When the onset of winter starts to get to you and stopping to smell the flowers is not an option because they are all dead, consider the mushroom. The fungi, to quote the punch line of a very bad joke, are fun guys—existing in a variety that is fascinating to behold. There is something for everyone: chanterelles for the Francophile; wood ear and dead man’s fingers (inedible, unfortunately) for those who prefer a touch of the morbid.
Sadly, most of these aren’t available at the grocery store or even in the more extended selection at the Covered Market. But even the prepackaged stuff at Sainsbury’s and Tesco have their own fascination: the transformation that the Agaricus bisporus undergoes as it ages from the common white button mushroom into the cremini and still later to the Portobello is a far more triumphal process of development than the Ages of Man.
More to the point, mushrooms lend themselves to a variety of simple preparations that are satisfying on a chilly night. To make a soup instead, skip the pasta and add water or broth to the cooked mushrooms—either chop them finely before cooking or blend everything afterwards to get it into drinkable form. Have a taste—afterward, winter won’t seem quite so bad.
Linguine with mushrooms and caramelized onion
Preparation time: 20-25 minutes
250 g chestnut or Portobello mushrooms*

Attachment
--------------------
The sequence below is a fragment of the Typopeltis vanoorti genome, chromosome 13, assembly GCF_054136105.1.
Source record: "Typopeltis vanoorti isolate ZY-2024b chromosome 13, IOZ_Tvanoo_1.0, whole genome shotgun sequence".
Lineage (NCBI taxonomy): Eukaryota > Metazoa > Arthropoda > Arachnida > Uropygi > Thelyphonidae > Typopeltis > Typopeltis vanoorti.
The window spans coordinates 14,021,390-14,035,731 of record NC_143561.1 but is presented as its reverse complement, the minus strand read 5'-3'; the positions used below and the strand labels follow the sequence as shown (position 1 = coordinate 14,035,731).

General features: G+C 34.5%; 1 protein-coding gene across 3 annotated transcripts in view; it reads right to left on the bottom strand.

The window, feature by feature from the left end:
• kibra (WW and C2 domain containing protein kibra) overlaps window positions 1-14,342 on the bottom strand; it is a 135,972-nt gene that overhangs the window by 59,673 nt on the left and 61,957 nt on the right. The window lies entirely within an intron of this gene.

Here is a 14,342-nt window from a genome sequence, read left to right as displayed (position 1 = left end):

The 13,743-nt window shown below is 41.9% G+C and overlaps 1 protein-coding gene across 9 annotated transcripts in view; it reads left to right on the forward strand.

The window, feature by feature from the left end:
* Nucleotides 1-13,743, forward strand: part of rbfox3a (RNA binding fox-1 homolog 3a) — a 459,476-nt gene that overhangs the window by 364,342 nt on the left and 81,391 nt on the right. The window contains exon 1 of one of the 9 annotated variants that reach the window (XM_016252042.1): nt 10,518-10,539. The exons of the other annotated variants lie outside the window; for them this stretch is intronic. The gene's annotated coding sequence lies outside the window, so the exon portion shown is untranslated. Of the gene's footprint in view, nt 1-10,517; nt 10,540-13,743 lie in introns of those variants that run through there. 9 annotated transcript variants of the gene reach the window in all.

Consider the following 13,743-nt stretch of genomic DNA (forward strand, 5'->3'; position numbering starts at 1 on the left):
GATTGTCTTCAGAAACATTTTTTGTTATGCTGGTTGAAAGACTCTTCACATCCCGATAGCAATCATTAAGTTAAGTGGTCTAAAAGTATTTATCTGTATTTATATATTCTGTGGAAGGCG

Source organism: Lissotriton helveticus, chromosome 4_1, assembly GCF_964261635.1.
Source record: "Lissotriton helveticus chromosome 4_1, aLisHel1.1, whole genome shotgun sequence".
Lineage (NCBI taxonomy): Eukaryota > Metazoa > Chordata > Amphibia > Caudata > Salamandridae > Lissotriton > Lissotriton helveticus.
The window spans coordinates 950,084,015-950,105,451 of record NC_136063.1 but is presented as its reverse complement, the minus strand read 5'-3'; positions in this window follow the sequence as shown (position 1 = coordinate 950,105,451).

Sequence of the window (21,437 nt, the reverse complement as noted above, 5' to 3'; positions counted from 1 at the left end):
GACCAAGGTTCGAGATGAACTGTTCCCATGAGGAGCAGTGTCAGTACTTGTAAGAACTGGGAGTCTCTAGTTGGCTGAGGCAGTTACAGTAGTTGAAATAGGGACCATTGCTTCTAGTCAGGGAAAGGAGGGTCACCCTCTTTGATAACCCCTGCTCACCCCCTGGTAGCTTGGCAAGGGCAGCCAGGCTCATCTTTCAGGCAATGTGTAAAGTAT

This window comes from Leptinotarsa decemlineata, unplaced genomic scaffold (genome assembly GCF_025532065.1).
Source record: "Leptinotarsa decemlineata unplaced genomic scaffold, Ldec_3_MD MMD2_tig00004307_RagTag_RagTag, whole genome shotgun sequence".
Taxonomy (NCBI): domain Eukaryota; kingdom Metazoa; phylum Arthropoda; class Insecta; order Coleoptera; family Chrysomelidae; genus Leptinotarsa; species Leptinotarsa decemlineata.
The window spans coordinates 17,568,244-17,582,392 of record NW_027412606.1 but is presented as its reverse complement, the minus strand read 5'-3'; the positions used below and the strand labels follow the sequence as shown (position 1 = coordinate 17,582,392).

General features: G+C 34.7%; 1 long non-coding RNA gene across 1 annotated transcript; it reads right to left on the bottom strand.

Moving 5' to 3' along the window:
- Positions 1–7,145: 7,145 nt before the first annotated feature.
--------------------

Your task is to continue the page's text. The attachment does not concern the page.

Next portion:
Knob of butter
200 g linguine
2 slices Pancetta (optional)
Knob of hard cheese, grated (optional)
Handful of parsley, chopped
Salt and pepper, to taste
* Tip: In the unlikely event that supply exceeds appetite, the life of raw mushrooms can be extended by putting them into a paper bag or slipping paper towel into the box to absorb moisture.
While cooking the pasta, melt the butter in a pan and thinly slice the onion. Cook the onion in the butter over medium-low heat until softened, approximately fifteen minutes. (To speed things up, cover the pan and just stir it every few minutes.) If you’re using pancetta, you can slice it into strips and add it at this point. Meanwhile, thinly slice the mushrooms. Add them when the onions are just about done, and turn the heat up to high. Salt the pan to bring out the liquid in the mushrooms, and let them cook for a few more minutes until soft. When the linguine is done, drain it and add it to the pan, then mix in the cheese, pepper, and parsley before serving.